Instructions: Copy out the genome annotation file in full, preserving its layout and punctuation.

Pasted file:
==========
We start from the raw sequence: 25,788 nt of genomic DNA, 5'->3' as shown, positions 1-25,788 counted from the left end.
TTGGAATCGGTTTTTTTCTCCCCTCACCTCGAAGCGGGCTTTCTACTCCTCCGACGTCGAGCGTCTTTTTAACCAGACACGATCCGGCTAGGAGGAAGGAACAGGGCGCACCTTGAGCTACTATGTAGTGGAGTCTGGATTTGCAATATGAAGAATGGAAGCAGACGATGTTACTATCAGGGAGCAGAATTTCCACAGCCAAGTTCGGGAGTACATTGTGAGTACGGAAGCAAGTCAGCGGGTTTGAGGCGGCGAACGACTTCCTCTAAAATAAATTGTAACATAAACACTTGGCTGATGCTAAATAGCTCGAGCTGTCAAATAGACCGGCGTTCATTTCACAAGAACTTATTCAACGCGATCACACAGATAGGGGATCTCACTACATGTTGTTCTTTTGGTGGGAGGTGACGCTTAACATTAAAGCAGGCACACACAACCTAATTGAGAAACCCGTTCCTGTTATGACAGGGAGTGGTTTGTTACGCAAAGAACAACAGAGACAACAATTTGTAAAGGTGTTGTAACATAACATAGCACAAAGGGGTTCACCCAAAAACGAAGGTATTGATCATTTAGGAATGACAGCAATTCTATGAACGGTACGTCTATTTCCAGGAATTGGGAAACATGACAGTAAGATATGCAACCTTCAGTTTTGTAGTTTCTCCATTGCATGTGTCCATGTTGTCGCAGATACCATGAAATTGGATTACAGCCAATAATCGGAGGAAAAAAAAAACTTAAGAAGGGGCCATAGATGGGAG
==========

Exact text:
We start from the raw sequence: 25,788 nt of genomic DNA, 5'->3' as shown, positions 1-25,788 counted from the left end.
TTGGAATCGGTTTTTTTCTCCCCTCACCTCGAAGCGGGCTTTCTACTCCTCCGACGTCGAGCGTCTTTTTAACCAGACACGATCCGGCTAGGAGGAAGGAACAGGGCGCACCTTGAGCTACTATGTAGTGGAGTCTGGATTTGCAATATGAAGAATGGAAGCAGACGATGTTACTATCAGGGAGCAGAATTTCCACAGCCAAGTTCGGGAGTACATTGTGAGTACGGAAGCAAGTCAGCGGGTTTGAGGCGGCGAACGACTTCCTCTAAAATAAATTGTAACATAAACACTTGGCTGATGCTAAATAGCTCGAGCTGTCAAATAGACCGGCGTTCATTTCACAAGAACTTATTCAACGCGATCACACAGATAGGGGATCTCACTACATGTTGTTCTTTTGGTGGGAGGTGACGCTTAACATTAAAGCAGGCACACACAACCTAATTGAGAAACCCGTTCCTGTTATGACAGGGAGTGGTTTGTTACGCAAAGAACAACAGAGACAACAATTTGTAAAGGTGTTGTAACATAACATAGCACAAAGGGGTTCACCCAAAAACGAAGGTATTGATCATTTAGGAATGACAGCAATTCTATGAACGGTACGTCTATTTCCAGGAATTGGGAAACATGACAGTAAGATATGCAACCTTCAGTTTTGTAGTTTCTCCATTGCATGTGTCCATGTTGTCGCAGATACCATGAAATTGGATTACAGCCAATAATCGGAGGAAAAAAAAAACTTAAGAAGGGGCCATAGATGGGAG